According to FinAid, adverse credit is defined as having any debt paid over 90 days late, or having a Title IV debt within the past five years that has been subjected to default, foreclosure, bankruptcy discharge, repossession, tax lien, write-off or wage garnishment. While this designation does not otherwise involve the credit score, it does have an effect on a person's ability to get a loan or other financing.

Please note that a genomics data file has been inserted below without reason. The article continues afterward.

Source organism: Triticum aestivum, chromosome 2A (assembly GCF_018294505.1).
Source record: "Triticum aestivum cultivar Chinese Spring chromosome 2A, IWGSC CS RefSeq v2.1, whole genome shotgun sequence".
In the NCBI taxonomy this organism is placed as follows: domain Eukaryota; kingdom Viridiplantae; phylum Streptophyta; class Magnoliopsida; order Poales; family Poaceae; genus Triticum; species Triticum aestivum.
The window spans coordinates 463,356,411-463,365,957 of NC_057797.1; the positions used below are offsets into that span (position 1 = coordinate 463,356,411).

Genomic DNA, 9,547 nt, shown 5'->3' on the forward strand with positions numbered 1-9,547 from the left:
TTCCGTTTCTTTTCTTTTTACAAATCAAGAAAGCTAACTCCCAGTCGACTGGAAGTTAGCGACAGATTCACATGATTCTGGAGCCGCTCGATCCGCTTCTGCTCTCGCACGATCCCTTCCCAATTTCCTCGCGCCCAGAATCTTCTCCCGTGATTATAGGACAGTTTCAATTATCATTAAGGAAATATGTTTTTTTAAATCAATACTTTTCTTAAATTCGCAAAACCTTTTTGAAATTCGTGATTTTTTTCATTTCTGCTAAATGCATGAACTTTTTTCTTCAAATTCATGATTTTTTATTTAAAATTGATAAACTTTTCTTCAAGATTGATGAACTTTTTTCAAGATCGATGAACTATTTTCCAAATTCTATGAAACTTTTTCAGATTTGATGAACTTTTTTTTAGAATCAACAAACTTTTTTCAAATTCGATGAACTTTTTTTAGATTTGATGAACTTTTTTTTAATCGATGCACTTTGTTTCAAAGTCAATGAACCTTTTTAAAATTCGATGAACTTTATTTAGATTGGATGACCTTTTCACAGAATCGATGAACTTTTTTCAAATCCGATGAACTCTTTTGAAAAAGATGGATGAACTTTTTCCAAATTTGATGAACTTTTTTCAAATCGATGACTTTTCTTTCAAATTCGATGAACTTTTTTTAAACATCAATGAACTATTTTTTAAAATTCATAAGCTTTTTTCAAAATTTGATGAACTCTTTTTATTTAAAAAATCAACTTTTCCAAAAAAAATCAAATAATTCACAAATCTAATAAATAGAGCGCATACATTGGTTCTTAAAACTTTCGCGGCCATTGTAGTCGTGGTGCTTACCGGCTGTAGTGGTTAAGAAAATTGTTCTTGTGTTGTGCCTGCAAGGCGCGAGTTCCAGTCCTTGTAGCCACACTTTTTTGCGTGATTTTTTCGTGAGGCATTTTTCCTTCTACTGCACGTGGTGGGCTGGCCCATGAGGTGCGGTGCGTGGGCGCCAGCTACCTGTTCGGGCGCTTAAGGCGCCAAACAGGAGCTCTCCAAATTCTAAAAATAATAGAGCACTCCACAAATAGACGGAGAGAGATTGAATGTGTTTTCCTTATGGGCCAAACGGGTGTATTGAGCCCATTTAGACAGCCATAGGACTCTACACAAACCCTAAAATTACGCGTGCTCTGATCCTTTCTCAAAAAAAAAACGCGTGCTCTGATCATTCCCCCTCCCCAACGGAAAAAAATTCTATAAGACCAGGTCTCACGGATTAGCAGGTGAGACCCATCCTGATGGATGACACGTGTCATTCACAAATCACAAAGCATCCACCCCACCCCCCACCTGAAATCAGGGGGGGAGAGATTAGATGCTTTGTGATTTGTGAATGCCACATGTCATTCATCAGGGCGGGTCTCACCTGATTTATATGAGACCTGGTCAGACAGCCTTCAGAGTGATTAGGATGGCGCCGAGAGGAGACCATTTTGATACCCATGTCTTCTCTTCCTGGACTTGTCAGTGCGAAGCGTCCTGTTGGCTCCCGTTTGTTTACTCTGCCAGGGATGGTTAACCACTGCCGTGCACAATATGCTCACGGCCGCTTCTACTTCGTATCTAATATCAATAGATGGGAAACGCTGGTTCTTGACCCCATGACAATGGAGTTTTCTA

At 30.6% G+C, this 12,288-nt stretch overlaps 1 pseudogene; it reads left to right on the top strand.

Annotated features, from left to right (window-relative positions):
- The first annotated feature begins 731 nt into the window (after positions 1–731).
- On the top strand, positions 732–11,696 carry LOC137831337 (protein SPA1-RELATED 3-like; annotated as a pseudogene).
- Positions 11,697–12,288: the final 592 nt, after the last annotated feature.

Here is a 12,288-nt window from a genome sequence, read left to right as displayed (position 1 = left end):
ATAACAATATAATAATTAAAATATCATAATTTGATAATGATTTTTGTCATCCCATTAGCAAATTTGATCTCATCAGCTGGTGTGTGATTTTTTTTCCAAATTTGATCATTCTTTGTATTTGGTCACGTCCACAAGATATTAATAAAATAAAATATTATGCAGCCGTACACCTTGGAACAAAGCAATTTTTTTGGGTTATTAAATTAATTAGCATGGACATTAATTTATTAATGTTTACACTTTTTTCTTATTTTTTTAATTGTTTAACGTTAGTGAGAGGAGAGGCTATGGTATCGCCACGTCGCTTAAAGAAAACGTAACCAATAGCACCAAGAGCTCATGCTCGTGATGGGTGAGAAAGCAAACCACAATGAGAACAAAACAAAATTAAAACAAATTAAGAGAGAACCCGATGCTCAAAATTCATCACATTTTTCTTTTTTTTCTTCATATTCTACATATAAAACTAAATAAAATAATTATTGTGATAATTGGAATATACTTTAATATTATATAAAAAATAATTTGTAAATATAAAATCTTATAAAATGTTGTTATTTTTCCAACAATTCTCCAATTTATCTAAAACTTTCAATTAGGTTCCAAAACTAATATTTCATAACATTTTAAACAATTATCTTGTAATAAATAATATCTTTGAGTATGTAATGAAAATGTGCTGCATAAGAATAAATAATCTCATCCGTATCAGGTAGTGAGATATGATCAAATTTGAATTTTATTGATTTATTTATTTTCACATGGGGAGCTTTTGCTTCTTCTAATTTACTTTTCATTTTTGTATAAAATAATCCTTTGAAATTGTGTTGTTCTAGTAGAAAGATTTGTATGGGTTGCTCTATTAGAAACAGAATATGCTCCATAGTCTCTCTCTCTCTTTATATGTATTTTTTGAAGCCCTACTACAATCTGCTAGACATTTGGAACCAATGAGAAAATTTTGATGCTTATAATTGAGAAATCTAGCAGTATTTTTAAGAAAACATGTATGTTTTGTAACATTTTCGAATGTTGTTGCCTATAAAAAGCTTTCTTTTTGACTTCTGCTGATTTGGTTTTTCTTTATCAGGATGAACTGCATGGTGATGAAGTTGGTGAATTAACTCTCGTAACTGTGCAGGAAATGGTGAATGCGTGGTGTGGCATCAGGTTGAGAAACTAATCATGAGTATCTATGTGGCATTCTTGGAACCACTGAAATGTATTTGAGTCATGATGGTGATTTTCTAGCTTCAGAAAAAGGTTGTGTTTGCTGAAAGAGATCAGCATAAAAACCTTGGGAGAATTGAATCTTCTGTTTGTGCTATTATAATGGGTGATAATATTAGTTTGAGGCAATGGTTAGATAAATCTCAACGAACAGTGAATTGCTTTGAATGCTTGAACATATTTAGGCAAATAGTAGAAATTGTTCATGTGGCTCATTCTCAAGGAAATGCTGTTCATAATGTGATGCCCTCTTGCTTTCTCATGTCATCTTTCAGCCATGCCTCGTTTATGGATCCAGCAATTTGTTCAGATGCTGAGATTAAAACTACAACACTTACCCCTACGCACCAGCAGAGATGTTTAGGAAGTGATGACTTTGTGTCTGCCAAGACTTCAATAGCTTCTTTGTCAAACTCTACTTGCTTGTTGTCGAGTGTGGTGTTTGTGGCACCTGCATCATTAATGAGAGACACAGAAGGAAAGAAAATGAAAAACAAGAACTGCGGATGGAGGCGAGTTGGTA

According to FreeScore, fixing an adverse credit history is an uphill but achievable climb. Using a combination of patience and solid money management, it is possible to restore adverse credit by using credit cards and loans specifically designed for people with poor credit. Although these types of credit cards have high interest rates and fees, they are instrumental in repairing poor credit. An adverse credit designation can also be repaired by paying bills on time, paying down the balance on credit cards and consolidating debt so that payments are more manageable. Credit scores range from 300 to over 720, with any score below 500 considered very bad, 500 to 619 considered bad to poor, 620 to 679 considered okay, 680 to 720 considered good, and any number over 720 considered an excellent credit score.